V. What happened when Krishnamurti met Krishnamacharya?

VI. What can be known about how Krishnamacharya’s vision for the student-teacher relationship developed after he left the Mysore Palace? What keys to Krishnamarchaya’s method are revealed by Desikachar’s radical pedagogy?

VI. This is a little crazy… but did Krishnamacharya deliberately construct a path out of authoritarianism and set it in motion decades ago, in a way that people throughout his lineage could pick up when Krishanamurti’s warnings came due?

I’m still processing the summer epiphany, and don’t have words for it yet. But the more it settles, the deeper my suspicion that Krishnamurti radicalized Krishnamacharya late in life in a way we have only just begun to appreciate. And the more I wonder if he left any record of objection to the way his students created a following. Did he? Because he knew those god-men as humans and as his own students, what could he see in their shadows as they took the stage that Krishnamurti refused?

These questions don’t matter because of curiosity. They matter because they might reveal the roots of authoritarianism in Krishnamacharya yoga to be dying. Or rather: long dead.

(*My introduction to J Krishnamurti was Mark Whitwell telling me to read both of the Krishnamurtis in grad school in LA. He said that would help me understand the problems with Patthabi Jois, who was still teaching at that time. I had no idea what Mark meant, but did the reading and loved it.)
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5. Authoritarianism Gets Real

How to fight authoritarianism? Some ways: (1) Write its history from start to definitive finish. (2) Give up entitlement to leaders as cathartic spiritual objects. (3) Manage transference by being a whole human person in spiritual settings, and requiring anyone in power to do the same instead of playing like a saint.

(Trigger warning: same as above.) There are dozen ways to write our history. Revenge history, the study of the moral failures of past individuals, is the long lie that “I would have never done that.” CS Lewis called this chronological snobbery. For months, I’ve been countering that impulse by listening to a lot of Thic Nhat Hanh on Interbeing. He looks at atrocity through the lens of “how could a face of humanity come to this?”

This is a level of taking responsibility almost no humans have yet found possible. But ashtanga already gave us Mary Taylor, so I feel there will be more to come among us.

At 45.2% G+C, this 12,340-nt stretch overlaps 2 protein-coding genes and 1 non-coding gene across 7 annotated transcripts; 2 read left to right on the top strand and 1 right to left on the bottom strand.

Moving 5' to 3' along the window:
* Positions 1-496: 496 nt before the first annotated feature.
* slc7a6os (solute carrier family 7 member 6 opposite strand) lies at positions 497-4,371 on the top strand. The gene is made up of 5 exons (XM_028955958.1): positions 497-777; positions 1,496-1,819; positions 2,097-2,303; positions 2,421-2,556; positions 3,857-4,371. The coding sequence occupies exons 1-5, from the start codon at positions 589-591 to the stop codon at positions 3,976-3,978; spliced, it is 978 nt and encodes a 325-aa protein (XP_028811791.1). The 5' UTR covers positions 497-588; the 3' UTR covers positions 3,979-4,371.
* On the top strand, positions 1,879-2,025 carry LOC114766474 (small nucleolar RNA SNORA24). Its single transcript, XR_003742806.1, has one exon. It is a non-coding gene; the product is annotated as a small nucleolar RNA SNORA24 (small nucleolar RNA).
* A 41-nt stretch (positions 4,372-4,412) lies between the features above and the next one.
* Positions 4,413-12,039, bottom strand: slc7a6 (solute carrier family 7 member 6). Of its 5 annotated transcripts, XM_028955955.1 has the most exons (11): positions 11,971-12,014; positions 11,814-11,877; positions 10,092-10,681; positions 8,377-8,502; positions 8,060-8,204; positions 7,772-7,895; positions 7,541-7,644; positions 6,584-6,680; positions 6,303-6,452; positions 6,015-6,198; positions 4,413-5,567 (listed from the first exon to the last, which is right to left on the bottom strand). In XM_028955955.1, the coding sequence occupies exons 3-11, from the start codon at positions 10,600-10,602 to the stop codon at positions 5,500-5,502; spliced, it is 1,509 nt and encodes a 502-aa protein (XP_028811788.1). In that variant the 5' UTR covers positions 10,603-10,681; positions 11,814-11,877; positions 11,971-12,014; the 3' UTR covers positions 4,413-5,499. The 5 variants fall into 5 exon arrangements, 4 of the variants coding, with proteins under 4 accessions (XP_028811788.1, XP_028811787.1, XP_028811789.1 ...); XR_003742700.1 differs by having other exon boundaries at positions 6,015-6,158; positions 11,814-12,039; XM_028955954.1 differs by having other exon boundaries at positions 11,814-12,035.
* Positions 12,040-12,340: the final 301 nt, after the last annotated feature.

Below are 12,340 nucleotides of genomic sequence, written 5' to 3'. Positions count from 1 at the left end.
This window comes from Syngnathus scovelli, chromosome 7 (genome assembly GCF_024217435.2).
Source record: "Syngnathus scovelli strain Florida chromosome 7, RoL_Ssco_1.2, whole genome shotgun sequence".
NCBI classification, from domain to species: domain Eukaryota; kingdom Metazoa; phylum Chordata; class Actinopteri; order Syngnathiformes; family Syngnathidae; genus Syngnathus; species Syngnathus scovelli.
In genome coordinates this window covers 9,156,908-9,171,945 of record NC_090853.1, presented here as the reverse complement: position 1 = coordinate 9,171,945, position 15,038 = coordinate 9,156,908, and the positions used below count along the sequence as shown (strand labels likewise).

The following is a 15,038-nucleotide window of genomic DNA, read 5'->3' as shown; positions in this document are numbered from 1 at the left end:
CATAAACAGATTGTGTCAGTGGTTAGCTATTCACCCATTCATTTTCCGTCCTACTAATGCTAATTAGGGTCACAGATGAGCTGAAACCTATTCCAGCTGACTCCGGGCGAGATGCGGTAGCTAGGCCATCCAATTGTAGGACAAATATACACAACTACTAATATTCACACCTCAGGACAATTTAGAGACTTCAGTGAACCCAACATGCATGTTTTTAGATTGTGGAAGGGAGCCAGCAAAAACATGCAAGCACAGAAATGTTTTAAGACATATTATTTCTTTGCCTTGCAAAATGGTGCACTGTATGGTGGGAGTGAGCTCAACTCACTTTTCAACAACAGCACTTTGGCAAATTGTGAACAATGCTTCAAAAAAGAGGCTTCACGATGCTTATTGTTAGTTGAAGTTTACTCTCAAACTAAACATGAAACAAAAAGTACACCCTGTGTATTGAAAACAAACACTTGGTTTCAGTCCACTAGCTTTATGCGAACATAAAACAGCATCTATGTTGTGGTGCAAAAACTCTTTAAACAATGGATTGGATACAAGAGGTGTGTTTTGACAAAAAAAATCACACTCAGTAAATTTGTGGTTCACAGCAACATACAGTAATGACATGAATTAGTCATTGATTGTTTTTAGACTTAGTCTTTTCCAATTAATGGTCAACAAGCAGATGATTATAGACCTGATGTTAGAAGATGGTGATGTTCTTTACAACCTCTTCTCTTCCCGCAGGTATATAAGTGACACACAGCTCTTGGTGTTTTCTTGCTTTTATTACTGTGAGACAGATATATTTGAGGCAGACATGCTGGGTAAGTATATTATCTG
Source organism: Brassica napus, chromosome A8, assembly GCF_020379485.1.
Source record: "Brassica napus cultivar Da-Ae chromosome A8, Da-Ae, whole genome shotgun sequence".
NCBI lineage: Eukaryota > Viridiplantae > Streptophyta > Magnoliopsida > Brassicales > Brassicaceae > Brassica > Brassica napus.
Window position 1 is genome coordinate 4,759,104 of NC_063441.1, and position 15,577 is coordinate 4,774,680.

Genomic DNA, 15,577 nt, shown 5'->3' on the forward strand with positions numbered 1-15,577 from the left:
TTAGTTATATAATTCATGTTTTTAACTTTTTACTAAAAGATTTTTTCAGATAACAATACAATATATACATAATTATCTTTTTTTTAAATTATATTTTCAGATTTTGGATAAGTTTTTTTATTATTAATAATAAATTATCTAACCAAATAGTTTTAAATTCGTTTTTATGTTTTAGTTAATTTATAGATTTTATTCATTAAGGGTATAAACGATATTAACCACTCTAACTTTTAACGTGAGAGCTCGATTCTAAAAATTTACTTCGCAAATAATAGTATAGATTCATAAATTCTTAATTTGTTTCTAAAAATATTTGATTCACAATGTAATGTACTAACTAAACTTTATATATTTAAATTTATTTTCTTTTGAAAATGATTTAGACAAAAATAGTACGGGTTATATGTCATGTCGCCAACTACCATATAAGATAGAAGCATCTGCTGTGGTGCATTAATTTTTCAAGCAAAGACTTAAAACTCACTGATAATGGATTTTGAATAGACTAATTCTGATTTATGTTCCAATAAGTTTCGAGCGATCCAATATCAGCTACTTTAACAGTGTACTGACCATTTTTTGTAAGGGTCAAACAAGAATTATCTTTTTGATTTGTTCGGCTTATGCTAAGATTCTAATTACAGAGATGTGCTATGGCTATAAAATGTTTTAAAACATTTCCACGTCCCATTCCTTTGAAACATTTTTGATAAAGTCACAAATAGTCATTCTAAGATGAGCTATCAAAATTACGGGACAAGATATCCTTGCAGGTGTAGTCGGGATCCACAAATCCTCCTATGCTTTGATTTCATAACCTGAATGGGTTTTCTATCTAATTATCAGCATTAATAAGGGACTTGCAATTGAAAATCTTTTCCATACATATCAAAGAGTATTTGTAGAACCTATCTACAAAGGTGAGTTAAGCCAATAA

Again, using the research tool of “How could an aspect of my own species have done this?,” I have understood: there would be benefits to being somebody’s spiritual object. Then you get to boss them around, and they kiss your feet for it, and they’re not real people to you, and you’re not real to them. So we get religion. Corporate capitalism. Cults. Oligarchy. It is clear. Worship of power in the form of men answers the research question.

People are people. Power likes power. No surprises there.

Now several massive democracies, nation-states founded on secular ideals that once inspired many, rush towards fascism. There is a formula. These states are usually led by men who came to power through violence against ethnic minorities and favors to religious fundamentalists. Nationalist authoritarianism is not something to watch out for. Nationalist authoritarianism is here. It’s getting stronger today, tomorrow, next week. It’s in America. India. China. Parts of South America. Parts of Europe. And more…

We know now that ashtanga has its own history of authoritarianism, embedded within a greater context of liberation and healing and discipline and play and wonder. Its history of cult behavior is short enough we can piece together our own experiences of it, and its genealogy. If you know the history of an idea, and then you know it’s just one choice among many. A bad vibe that has a beginning, can also have an end.

Looking back, you can see: spiritualized authoritarianism was one way of doing yoga. And it’s now effete. As the global nation-state situation grows violent, the stronger the need to design the spiritual future creatively. We can use the ideas and historical knowledge at hand to cut through cultures of compliance. Mystics are great at resistance, because their minds are free.

Two of the key dying democracies are on opposite sides of the world. Yoga thrives at these poles. One starts with A, and one starts with I. In these nations, authoritarianism is turning towards fascism. As we make the ashtanga of 2020, please remember the aesthetic and the attitude that accompanied the original fascist ethno-state. It started with a stage. Add a charismatic male leader, and behind that large portraits of the same man. Then on the grounds before the stage, rows and rows of adamantine bodies, moving in synchrony, the model of coordinated mental and martial power.

As fascism takes form form again in the world, I’ve been on the lookout for new uses of its visual lexicon. Because this is how hypernormalization works. My friends: fascist imagery was already re-normalizing itself last year. The First Order. The Sith Cathedral. Evangelical megachurches. The Magisterium. Michigan Trump rallies. And….

Yeah. And that. See it? I know this is really hard to look at, but please. That aesthetic, and that attitude, is in our shadow too.

And because authoritarianism is an aspect of ashtanga history, our lizard brains contain the code for how to double down on transference onto spiritualized authorities. When we could instead let the mass guru thing die. We know in our bones how to center our practice around the pedestal and the person on it – whether we obsessively love or obsessively critique that object. What an easy way to find psychological comfort in uncertain times. To fill the void of parents, and presidents, and bosses who care.

Please. This is important. There are a million ways to nurture our practice for the future. A million ways it can look. A million ways we can express care, loyalty, investment, and faith. Obsession with authority is, we have learned, the worst of all known ways.